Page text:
On Mon, 2008-06-30 at 09:10 +0200, Adam Tkac wrote:
On Fri, Jun 27, 2008 at 05:13:24PM +0100, Richard Hughes wrote:
> * remove CONFIG_CPU_FREQ_GOV_POWERSAVE -- ondemand automatically
> throttles down to lowest, and is just a hardcoded state
I don't think removal of powersave governor is good idea. Generally
ondemand governor does great job but in some cases doesn't. For
example when I play some films in mplayer ondemand sets frequency to
max which is not needed, of course.
Right, so we need to fix ondemand to be cleverer.
Powersave governor is also good in case that you have bad fan in
laptop and you are going to compile some big source. Without powersave
it is not possible (yes, it really happens :) )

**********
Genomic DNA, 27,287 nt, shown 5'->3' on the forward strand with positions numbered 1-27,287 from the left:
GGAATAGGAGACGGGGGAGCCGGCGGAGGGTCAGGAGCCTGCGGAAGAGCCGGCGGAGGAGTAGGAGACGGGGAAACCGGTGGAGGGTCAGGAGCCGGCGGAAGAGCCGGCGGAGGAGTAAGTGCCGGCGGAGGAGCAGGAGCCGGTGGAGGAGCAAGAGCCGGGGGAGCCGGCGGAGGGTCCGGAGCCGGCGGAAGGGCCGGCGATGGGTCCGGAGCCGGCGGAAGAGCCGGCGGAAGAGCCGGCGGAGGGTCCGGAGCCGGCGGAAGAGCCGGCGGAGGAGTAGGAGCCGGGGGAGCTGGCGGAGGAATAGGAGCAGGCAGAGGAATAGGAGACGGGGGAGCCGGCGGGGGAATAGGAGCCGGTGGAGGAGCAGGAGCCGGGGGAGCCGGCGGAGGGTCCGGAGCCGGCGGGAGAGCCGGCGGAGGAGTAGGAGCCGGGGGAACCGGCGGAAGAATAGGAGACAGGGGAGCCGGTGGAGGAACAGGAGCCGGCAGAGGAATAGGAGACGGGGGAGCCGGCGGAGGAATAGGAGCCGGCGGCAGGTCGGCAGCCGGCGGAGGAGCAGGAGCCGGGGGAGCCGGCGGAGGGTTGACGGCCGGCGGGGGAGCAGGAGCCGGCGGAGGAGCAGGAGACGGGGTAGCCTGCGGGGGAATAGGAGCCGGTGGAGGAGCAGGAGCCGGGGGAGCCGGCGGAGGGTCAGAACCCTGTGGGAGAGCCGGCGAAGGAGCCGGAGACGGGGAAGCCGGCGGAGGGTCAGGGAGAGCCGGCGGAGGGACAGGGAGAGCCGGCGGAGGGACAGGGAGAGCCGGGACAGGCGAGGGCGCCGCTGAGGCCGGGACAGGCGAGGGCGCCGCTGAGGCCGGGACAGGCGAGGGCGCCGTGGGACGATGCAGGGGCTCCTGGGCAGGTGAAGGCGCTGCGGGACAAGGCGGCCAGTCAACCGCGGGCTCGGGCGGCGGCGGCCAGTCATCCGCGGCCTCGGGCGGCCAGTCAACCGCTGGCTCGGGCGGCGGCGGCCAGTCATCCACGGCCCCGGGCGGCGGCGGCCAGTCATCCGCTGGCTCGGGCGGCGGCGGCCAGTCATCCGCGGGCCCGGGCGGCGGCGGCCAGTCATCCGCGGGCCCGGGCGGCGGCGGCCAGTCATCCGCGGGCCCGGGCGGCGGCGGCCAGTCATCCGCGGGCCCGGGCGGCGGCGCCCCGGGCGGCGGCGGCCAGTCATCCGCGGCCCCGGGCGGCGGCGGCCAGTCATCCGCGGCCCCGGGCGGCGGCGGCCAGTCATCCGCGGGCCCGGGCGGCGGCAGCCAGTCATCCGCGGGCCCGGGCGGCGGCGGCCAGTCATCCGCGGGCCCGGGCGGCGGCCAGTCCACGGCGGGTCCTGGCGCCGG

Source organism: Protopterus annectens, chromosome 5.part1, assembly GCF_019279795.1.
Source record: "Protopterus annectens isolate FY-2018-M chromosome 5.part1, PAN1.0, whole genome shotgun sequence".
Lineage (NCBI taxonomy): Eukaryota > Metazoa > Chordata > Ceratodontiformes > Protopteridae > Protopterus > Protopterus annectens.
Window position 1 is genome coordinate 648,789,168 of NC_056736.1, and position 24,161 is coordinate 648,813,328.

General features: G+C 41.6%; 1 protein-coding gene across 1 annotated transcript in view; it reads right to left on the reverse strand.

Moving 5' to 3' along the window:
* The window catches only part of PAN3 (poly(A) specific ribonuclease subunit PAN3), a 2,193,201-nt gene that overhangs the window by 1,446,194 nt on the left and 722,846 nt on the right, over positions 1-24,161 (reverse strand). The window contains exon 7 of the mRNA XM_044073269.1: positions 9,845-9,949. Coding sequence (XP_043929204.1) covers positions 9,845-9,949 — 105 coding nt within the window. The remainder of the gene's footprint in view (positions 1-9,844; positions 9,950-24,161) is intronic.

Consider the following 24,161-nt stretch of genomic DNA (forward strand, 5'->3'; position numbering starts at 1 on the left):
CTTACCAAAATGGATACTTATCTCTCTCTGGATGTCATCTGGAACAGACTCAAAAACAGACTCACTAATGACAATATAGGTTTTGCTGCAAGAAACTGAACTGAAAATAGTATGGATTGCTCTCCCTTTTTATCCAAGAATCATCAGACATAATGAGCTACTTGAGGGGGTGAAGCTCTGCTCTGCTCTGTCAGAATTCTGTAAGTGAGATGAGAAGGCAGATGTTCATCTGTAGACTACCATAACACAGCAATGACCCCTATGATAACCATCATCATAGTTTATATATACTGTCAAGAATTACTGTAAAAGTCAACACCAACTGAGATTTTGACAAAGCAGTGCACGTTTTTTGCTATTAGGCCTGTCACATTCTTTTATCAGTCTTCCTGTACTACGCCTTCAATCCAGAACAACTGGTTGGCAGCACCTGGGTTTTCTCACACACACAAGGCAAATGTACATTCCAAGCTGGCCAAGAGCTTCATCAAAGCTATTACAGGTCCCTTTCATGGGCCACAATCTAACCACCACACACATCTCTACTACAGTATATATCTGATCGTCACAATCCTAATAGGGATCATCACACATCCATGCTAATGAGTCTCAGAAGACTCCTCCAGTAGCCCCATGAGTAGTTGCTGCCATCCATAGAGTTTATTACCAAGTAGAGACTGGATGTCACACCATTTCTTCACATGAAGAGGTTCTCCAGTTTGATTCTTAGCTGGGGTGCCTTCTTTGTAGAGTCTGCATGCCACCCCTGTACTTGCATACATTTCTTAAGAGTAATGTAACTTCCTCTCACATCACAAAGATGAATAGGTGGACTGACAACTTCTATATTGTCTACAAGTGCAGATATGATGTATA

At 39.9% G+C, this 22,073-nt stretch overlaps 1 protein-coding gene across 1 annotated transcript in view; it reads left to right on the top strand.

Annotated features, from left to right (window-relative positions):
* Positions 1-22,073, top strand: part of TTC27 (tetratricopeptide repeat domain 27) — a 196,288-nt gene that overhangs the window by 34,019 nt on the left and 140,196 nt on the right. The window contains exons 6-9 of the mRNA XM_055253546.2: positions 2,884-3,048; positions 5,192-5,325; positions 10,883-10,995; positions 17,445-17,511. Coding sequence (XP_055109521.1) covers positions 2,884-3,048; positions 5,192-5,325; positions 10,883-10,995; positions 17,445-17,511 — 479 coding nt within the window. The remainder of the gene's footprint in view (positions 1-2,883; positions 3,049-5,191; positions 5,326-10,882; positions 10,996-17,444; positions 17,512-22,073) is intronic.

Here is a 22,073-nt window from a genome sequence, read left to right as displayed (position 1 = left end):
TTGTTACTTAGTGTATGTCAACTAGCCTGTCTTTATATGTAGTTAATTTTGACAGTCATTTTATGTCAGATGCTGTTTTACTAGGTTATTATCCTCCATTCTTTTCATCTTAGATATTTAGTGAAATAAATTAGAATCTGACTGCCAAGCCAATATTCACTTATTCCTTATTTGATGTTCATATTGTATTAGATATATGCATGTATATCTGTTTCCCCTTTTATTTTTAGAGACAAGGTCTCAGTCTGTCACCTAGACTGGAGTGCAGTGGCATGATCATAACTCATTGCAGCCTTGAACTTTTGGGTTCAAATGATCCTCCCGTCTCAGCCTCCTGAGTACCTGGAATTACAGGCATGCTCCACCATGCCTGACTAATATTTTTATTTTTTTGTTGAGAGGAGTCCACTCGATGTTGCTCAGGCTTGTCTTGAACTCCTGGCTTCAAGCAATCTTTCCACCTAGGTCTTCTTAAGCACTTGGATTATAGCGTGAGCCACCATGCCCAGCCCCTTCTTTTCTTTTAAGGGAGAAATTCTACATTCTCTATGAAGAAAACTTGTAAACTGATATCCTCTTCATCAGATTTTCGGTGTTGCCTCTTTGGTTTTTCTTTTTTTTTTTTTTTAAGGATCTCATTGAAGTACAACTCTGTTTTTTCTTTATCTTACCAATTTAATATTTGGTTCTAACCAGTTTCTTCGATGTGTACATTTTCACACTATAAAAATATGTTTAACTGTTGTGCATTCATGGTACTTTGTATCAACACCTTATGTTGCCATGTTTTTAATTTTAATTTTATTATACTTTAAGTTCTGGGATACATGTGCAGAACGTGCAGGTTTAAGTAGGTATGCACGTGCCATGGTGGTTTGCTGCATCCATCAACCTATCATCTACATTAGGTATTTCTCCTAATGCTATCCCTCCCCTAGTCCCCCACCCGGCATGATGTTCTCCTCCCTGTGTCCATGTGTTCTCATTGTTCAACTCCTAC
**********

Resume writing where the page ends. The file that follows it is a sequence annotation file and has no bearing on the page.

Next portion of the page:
Right, thermal management is similar to power management for the action
but not for the policy. I don't think forcing the lowest speed setting
is the correct way to fix this. If the laptop is running cool, why use
the slowest speed?
> Matthew Garrett and I are working on a latency profile for
> management, and having all these modules potentially loaded is bad.
I think we should preserve ondemand and powersave governors (and
potentialy others as Dave Jones wrote in this thread). Please don't
drop them in favour of your project which might be generally better but
I believe there are cases where current governors are better.
Right, cheers for your feedback. In view of everybodies comments, what
about the following:
* Compile _into_ the kernel ondemand, performance, powersave and
* Default to performance in the kernel rather than userspace
* Build as a module conservative with the view of just fixing ondemand
if there are any special use-cases that conservative is better at
* Export the P and C state latency to userspace and let the system
policy dictate the governor. For instance, even for machines that have a
long latency for changing P states should be able to use ondemand if we
want to save maximum power.
How does that sound?